Last Wednesday night’s MassDOT meeting at East Boston High School left East Boston residents with more questions than answers.
First, at 6 p.m. a coalition of activists from East Boston, Chelsea, Revere and Everett briefed residents on Global Oil’s proposal to bring 1.8 million gallons of ethanol by train twice a week into their facility on the Chelsea Creek.
Then, at 7 p.m. MassDOT’s Ned Cod briefed residents on the state’s comprehensive public safety study of the transportation of ethanol by rail through densely populated communities.
The recently completed study found that since 2008 there have been no fewer than 106 incidents on the train lines that would be used to transport the ethanol to the East Boston/Revere line.
However, there were many unanswered questions in the study—questions residents at last week’s meeting felt should be answered.
There was no talk of how the ethanol would be secured because some feel the trains could become a soft target for terrorist activity given the fact the highly flammable ethanol would be transported through densely populated areas.
The study also did not contain an evacuation plan and Cod said that would be left up to the different municipalities.
“We’d have to rely on cities and towns to work with Global on a plan,” said Cod.
Also, there were questions about who would be responsible for purchasing the foam that would have to be used to put out an ethanol fire as well as the special training of first responders.
During a City of Boston hearing on the issue last year, the Boston Fire Department Commissioner Roderick Fraser testified that a special foam being handled by a specially trained firefighting force is the only way to put out an ethanol fire. However, the BFD did not elaborate if they currently have the capability of fighting an ethanol fire.
A map of Eastie, Chelsea, Everett and Revere showed just how many people would have to be evacuated in order to contain an ethanol fire. If a train derailed in Chelsea mostly all of Chelsea would have to be evacuated with parts of Eastie, Everett and Revere suffering impacts that would force thousands from their homes.
Again, activists pointed to incidents in Rockford, Illinois and rural Ohio as examples of ethanol trains, or ‘bomb trains’ as opponents have dubbed them, that wreaked havoc in largely unpopulated areas. The activists wondered what would happen in more densely populated areas and the type of devastation that would ensue if a train derailed here.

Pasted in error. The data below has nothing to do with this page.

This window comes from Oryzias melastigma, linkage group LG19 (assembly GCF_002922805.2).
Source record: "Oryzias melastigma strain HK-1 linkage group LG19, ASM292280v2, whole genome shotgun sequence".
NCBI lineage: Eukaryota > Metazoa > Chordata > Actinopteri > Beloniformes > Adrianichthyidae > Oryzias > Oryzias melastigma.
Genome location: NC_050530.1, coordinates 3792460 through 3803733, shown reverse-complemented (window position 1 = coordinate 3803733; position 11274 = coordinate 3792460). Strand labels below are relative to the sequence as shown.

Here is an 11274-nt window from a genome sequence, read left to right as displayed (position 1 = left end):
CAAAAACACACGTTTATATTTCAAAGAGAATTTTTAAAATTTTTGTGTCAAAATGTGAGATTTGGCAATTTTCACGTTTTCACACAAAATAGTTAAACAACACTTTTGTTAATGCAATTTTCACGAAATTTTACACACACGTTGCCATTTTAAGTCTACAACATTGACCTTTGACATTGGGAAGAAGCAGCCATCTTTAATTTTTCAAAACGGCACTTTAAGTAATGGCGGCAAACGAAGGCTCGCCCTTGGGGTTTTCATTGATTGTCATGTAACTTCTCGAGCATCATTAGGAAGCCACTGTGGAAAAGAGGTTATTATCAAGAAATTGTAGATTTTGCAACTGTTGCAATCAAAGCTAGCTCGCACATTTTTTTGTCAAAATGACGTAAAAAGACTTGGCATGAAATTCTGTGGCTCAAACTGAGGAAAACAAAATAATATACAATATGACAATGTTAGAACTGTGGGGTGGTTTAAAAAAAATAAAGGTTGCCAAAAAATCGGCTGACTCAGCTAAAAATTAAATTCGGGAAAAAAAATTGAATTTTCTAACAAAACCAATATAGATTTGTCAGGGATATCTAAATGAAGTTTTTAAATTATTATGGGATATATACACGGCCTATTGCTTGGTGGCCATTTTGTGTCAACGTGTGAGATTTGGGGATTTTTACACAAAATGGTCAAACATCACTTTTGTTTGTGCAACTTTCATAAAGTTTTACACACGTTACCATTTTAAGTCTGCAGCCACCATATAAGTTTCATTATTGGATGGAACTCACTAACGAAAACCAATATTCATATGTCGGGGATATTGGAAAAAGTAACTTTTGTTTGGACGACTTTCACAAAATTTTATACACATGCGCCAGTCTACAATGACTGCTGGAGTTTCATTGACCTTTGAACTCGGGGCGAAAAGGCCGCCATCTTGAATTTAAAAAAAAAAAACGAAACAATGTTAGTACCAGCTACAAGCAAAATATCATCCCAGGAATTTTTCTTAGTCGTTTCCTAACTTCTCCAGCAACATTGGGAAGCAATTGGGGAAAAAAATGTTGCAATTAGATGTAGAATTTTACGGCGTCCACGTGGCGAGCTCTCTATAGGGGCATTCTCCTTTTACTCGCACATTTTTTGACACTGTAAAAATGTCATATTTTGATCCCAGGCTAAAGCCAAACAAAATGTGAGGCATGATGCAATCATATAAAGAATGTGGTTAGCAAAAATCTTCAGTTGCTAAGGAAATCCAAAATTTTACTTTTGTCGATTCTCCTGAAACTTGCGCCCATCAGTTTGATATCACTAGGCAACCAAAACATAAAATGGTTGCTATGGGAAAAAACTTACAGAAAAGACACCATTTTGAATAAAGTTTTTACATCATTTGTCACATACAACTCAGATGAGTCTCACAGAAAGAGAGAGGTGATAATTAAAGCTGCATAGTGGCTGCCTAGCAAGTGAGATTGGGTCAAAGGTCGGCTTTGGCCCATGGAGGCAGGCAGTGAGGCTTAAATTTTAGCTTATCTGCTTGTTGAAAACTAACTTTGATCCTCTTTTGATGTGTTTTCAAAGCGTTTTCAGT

“My question is what is our next step and how do we protect the people of East Boston, Revere and Chelsea?” asked City Councilor Sal LaMattina.
LaMattina also accused Global of not being a good neighbor or responsive to the community’s complaints concerning the company’s operations. This accusation was backed up with facts from the Chelsea Creek since 1996 by Global,” said Foltz. “The question here is if we can’t trust Global now to be a good environmental neighbor, how can we trust them in the future with ethanol.”
Cod said the state has extended the public comment period on the study another 45 days. The study can be found at www.mass.gov/massdot/ethanolsafety.
The study was filed legislatively in the state’s transportation bond bill and co-sponsored by Eastie Senator Anthony Petruccelli. The bill was aimed at slowing Global’s plan to begin shipping ethanol from upstate New York via train through densely populated areas in Everett, Chelsea and Revere.
The amendment to a state transportation bond bill that would prohibit the state’s Department of Environmental Protection (DEP) from issuing Global a Chapter 91 license to build the ethanol storage facility on the Eastie/Revere line until a comprehensive safety study and public comment period is completed.
However, the federal government and not the state regulate the railroads in Massachusetts so future shipments of ethanol into the area may be inevitable.
“State and municipalities can not regulate the railroad lines,” said Cod.
2 comments for “More Questions Than Answers on Ethanol Trains”